“I try not to keep talking about Arnaudville because I don’t want to sound like a broken record, but it’s impossible not to because it’s such a perfect example of how places can literally revitalize through art and cultural development,” says Gaye Hamilton, manager of Louisiana Cultural Districts, a subdivision of the state Department of Culture, Recreation and Tourism. Hamilton oversees Louisiana’s 83 cultural districts, Arnaudville among them, and she holds up Marks and his work in Arnaudville as the embodiment of placemaking done right. “It’s hard to narrow it down to one thing because he’s just this nice guy, and out of that he has an underplayed charisma that is irresistible; people like to be around him, they appreciate what he’s doing. He has this low-key approach, but he’s relentless. If he has an idea that he thinks is worthwhile, he figures out the connections to make it happen. He is visionary, unifying, partnerbuilding — he does it all.”

“I view Arnaudville as almost like a social sculpture of sorts — like sculpting the community,” Marks says between sips of coffee in the former feed store that replaced the Western Auto building after the fire.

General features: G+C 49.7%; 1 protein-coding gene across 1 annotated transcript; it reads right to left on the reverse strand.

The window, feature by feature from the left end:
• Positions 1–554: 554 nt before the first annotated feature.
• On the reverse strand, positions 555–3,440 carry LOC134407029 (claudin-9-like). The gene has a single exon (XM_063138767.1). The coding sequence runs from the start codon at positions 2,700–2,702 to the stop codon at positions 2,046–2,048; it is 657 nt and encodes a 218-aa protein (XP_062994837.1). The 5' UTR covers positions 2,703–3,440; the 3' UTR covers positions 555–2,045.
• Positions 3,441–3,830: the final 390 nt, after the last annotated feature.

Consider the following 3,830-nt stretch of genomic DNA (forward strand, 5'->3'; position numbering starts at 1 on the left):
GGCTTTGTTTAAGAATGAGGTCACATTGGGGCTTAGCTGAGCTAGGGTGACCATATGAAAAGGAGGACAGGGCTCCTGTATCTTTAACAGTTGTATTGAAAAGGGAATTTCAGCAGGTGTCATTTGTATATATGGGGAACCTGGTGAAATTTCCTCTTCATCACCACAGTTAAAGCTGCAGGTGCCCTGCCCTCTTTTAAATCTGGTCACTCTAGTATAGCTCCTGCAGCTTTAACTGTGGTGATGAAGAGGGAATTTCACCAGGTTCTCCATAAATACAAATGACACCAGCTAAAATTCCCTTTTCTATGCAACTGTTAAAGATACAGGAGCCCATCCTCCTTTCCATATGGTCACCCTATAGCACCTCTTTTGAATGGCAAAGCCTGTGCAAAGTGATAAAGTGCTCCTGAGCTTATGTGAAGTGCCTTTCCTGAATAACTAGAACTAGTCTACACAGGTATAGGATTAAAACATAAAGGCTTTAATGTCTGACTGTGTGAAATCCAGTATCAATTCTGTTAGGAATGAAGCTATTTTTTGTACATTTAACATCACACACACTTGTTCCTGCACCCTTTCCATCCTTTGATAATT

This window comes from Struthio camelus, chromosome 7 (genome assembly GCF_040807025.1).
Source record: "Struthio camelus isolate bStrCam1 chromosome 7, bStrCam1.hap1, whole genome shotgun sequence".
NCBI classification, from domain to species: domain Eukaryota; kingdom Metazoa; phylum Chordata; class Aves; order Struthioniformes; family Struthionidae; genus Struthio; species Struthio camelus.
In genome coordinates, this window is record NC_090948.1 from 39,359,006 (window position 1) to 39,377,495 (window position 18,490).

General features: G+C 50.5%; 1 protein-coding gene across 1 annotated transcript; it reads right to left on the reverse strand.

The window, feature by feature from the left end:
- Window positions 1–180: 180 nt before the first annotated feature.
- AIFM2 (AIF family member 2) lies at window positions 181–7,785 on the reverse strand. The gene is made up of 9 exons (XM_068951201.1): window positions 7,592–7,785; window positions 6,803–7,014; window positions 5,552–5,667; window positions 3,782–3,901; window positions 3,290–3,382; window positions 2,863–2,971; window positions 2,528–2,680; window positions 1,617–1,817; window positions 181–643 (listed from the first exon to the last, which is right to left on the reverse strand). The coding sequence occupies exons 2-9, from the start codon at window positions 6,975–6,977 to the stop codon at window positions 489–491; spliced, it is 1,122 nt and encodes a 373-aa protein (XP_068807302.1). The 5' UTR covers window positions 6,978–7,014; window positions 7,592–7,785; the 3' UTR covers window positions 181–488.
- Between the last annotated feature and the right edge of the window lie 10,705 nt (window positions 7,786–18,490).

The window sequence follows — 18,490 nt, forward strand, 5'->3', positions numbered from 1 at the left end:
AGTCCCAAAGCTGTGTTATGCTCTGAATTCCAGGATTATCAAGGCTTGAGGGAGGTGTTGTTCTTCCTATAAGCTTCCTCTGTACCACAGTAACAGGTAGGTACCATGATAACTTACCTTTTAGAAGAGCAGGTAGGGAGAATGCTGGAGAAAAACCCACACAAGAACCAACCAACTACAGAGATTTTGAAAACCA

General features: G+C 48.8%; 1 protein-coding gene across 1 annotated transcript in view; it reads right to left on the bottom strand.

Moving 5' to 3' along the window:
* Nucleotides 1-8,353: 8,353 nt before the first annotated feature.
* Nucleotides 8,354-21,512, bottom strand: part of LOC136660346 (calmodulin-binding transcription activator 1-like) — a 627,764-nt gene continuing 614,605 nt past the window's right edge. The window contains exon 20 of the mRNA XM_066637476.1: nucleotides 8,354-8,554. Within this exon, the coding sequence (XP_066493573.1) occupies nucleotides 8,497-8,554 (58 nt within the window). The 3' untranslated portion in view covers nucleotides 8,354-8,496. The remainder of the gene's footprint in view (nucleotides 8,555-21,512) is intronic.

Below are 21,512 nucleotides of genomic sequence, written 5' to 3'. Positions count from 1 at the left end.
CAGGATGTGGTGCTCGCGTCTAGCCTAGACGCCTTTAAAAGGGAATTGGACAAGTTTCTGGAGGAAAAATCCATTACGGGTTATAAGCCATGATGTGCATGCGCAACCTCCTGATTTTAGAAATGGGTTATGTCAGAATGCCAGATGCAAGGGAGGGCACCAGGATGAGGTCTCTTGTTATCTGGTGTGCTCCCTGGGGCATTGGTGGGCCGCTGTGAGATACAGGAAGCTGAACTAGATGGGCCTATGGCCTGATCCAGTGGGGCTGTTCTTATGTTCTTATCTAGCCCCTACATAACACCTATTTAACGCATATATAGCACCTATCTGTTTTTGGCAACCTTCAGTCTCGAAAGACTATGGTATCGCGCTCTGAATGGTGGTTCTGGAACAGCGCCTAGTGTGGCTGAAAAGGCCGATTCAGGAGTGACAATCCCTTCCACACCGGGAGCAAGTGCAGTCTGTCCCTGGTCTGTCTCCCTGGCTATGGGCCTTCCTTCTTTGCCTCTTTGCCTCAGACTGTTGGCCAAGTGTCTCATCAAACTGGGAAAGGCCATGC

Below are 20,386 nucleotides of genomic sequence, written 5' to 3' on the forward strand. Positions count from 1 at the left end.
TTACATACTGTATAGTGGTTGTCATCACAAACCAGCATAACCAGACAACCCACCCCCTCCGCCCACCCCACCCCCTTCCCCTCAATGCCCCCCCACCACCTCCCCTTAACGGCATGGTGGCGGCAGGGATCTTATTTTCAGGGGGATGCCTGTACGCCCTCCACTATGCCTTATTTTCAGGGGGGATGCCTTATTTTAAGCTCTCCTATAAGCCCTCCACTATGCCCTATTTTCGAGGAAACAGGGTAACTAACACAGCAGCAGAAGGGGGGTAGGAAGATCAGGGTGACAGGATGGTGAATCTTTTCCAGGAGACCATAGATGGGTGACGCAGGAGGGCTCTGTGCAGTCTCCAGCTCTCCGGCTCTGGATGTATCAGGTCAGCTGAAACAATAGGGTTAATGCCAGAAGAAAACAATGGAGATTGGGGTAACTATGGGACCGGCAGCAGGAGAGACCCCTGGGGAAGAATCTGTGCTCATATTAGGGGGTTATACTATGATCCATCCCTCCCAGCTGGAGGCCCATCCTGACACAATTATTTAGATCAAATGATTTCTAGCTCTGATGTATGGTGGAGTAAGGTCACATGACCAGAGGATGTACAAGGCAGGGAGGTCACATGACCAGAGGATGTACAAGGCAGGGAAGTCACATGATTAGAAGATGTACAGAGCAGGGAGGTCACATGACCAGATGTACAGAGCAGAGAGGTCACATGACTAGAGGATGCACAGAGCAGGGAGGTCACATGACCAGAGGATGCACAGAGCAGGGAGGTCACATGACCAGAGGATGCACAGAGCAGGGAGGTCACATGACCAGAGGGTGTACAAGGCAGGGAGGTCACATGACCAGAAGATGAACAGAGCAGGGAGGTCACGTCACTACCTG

But his sculpting isn’t subtractive, no chipping away material to coax out form; it’s additive — piling on layers: community events, festivals, quilting bees, potluck suppers, tiny houses (a story unto itself), immersive French centered around cooking and other culture-craft, yoga, a space for artists and artisans to show and sell their work.

NuNu, the phenomenon, is operated entirely by volunteers — both artists with some skin in the game and locals who have come around to the idea that arts and culture can be catalysts for economic development. It all revolves around creativity and connections. Marks connected a boutique bath product maker/collective member with other companies that now sell her products under their label; next year she’ll open up her own storefront in Arnaudville and expand production.

“Now she’s doing anywhere from $7,000 to $10,000 a weekend in soap sales. Out of Arnaudville,” Marks notes.

Same with local beekeepers, whom Marks enlisted to produce encaustic wax used in art production. They now have a side businesses selling the wax to artists.

NuNu has also expanded into custom framing, offering extra work to locals and teaching artists how to do their own framing.

“That’s kind of what we’ve become — a connector or bridge builder,” Marks says, “not just for local culture but for international culture.”